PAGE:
Fish oil and anxiety what's the connection?.....More than half of the brain’s dry weight comes from fat. Some of these fats are the key building blocks of cell membranes and play essential roles in the brain’s function. Omega-3 fatty acids, for example, help form cell membranes, keep those membranes flexible, prevent “leakage” of neurotransmitters, regulate the flow of hormones and other chemical messengers, which affect our mood as well as our immune system.
The Case for Fish Oil and Fish Oil Supplements
For many years, few scientists cared about the most abundant substance in the brain. Researchers hoping to understand depression usually talked about neurons and hormones and d neurotransmitters- not fat. But fats moved toward the spotlight in 1993 when Stoll, a psychiatrist at Harvard’s McLean Hospital, started searching for a new treatment for bipolar disorder, also known as manic depression. Stoll is technically a psycho pharmacologist A( a physician specializing in medication treatments), and he knew that medication treatment of mood swings and depression often did not work as well as expected until dietary modifications sere made such as y adding Omega 3 Fish Oil.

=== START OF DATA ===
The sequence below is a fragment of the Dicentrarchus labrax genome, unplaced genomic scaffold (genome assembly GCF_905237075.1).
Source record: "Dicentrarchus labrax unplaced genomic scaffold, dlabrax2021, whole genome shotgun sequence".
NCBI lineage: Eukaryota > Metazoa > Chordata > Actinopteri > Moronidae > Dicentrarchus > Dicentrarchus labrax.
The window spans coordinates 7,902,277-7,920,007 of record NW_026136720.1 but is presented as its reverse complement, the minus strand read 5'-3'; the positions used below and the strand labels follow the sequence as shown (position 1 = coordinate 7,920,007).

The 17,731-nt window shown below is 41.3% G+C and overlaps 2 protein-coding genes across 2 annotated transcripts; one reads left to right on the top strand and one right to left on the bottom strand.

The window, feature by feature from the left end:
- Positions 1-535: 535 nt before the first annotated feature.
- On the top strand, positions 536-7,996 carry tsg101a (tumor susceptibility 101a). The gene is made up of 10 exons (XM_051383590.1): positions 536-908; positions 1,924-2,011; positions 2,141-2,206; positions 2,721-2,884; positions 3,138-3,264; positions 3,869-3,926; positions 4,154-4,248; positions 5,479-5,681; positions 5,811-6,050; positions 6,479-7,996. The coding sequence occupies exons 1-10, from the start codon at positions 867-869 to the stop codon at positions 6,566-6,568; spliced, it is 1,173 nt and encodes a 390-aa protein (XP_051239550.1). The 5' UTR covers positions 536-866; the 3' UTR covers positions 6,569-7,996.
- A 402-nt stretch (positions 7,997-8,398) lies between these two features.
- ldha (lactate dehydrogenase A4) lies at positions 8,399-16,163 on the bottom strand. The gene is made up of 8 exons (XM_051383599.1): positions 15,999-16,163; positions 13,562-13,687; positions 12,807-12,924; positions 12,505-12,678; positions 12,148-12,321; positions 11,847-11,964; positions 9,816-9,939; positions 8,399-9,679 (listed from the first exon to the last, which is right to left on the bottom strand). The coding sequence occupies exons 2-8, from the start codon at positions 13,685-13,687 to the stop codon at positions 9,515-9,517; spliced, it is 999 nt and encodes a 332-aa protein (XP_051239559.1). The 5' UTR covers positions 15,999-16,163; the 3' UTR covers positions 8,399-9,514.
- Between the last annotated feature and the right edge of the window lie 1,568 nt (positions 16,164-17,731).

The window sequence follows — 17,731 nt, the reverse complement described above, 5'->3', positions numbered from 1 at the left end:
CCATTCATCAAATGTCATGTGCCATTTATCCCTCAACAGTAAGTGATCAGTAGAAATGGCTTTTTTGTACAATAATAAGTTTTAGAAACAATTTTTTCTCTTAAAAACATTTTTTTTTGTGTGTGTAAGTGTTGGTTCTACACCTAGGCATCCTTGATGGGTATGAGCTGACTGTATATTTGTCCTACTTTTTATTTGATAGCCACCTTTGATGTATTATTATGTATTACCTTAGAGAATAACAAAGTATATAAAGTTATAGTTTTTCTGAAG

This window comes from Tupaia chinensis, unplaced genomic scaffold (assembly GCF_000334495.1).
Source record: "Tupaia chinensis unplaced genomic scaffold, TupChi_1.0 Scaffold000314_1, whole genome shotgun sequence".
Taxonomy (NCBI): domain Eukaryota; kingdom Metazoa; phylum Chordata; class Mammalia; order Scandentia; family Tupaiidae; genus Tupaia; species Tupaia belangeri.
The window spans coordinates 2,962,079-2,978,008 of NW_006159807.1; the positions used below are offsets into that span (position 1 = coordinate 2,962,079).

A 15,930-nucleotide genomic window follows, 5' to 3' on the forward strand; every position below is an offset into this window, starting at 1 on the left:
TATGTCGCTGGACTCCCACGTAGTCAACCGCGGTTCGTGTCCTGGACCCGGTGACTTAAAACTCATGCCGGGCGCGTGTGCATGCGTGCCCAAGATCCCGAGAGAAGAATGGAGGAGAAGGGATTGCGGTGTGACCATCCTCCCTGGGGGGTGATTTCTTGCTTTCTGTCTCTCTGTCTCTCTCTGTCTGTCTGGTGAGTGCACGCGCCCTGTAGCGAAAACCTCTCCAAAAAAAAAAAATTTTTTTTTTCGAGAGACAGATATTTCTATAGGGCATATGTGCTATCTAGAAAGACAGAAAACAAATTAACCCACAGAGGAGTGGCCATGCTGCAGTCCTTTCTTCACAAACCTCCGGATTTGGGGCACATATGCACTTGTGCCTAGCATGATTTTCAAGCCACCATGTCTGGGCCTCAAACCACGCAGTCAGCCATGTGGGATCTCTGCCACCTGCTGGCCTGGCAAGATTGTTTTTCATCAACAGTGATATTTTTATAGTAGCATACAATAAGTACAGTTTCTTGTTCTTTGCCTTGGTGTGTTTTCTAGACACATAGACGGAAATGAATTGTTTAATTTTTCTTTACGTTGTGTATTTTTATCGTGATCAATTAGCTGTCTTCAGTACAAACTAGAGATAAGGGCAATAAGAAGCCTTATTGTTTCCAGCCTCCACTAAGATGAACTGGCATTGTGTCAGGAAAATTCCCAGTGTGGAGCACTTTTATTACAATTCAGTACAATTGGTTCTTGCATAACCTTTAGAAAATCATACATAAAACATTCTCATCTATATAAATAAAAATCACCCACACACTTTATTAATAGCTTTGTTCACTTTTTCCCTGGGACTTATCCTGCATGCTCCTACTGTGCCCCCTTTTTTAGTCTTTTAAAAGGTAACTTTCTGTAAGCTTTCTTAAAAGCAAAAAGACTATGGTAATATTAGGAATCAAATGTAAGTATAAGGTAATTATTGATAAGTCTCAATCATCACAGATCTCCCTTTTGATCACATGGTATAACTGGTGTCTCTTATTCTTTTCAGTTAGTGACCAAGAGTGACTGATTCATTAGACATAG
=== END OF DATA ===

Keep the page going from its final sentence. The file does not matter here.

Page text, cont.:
Working with German researchers, Stoll did an extensive computer search for a compound that was similar in action to lithium and anticonvulsants. After reviewing hundreds of papers, they found one especially good- if unexpected- match: fish oil. Like both the available treatments, fish oil worked to stabilize the walls of nerve cells.
“At first our reaction was surprise and disbelief,” writes Stoll in his new book, The Omega3 Connection. At the time, only a handful of scientists had suspected that fish oil or any other source of omega-3 fatty acids could act to stabilize mood.
Omega-3 Fish Oil are among the essential nutrients humans need to survive but cannot synthesize. These essential nutrients include all vitamins and minerals, eight of the 20 amino acids (including lysine, valine and leucine), and some (but not all) polyunsaturated fatty acids, including the omega-3 group. Just as a shortage of vitamin C can cause scurvy, there are signs that a shortage of omega-3s can be hard on the brain. A study published in the March 1999 issue of Psychiatry Research found that people suffering major depression tend to have relatively low levels of omega-3s.
What is the Research on depression and omega-3s?
Can fish oil supplements ease depression? Stoll Believes the answer s a cautious “yes,” but is quick to add that more studies are needed. Several teams of researchers are currently testing fish oil as a remedy for depression, bipolar disorder, and schizophrenia. Until those results come in, the jury on fish oil is still out. Still, the research that has been done to date suggest that omega-3s may have important implications for our both depression and our overall health.